What do I mean by this? My answer is relatively simple- unlike the majority of other large-scale urban centers, Phoenix really doesn't possess iconic architecture in the same way that those cities do. Yes, we have some Frank Lloyd Wright buildings and some other noted architects well represented here if I were to be fair, but when it comes to naming a downtown specific icon amongst the ongoing maw of development, most people come up way short in the designation game.

At best, you've probably thought of the following: Luhr's Tower, the Orpheum Theatre, and the Westward Ho, made famous by it's brief inclusion in Hitchcock's "Psycho", and that's a problem.

I'm not suggesting we erect a building shaped like a sombrero or a giant cactus, but it would be nice to see a development that could become iconic. Whether you believe it to be equitable or not, cities are generally represented by their architecture, and in that department, we look more like a badly constructed clone of Los Angeles, rather than the unique personality we are. Think about Chicago, or New York concerning the same question, and you most likely came up with no less than ten, if not more, specifically distinctive totems to the architectural gods.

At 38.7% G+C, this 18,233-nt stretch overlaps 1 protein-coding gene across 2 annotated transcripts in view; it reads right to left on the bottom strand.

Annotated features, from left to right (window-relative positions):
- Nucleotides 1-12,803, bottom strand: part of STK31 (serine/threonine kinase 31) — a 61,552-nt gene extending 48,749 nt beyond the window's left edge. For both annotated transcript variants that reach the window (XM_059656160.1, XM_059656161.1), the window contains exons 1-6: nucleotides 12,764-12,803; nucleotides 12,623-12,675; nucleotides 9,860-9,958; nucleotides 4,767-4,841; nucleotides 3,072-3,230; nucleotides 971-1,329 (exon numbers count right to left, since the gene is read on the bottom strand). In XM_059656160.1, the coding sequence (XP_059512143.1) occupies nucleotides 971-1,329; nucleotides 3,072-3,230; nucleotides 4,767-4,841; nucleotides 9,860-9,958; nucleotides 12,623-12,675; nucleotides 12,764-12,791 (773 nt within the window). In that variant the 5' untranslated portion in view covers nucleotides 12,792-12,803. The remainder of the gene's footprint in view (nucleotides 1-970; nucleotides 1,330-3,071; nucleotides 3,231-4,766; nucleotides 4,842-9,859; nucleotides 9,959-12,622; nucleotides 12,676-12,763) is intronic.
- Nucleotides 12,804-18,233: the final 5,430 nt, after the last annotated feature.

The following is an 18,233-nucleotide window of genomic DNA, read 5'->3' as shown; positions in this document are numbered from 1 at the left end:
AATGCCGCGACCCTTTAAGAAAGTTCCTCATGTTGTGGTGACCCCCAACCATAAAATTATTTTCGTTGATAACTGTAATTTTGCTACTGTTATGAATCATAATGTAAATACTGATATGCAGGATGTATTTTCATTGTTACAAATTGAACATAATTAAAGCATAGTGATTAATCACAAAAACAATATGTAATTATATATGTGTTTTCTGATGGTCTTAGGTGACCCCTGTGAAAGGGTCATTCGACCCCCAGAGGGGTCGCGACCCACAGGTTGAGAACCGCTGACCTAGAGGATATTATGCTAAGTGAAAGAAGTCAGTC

From a realistic pov, this does make some sort of perverted sense- we're not land-locked in the same way as NYC is, allowing the far easier path of demolition versus the much more complicated process of rehabilitation, nor do we seemingly have the same amount of constraint placed upon what does (or doesn't) constitute a preservation worthy structure. Granted, I'm most likely off in that particular assessment, but there does seem to be more of a "tear-down town" mentality at work in our particular burg, an observation noted by the Phoenix New Times in an identically titled article *way back in 2006, when it and I were still on speaking terms.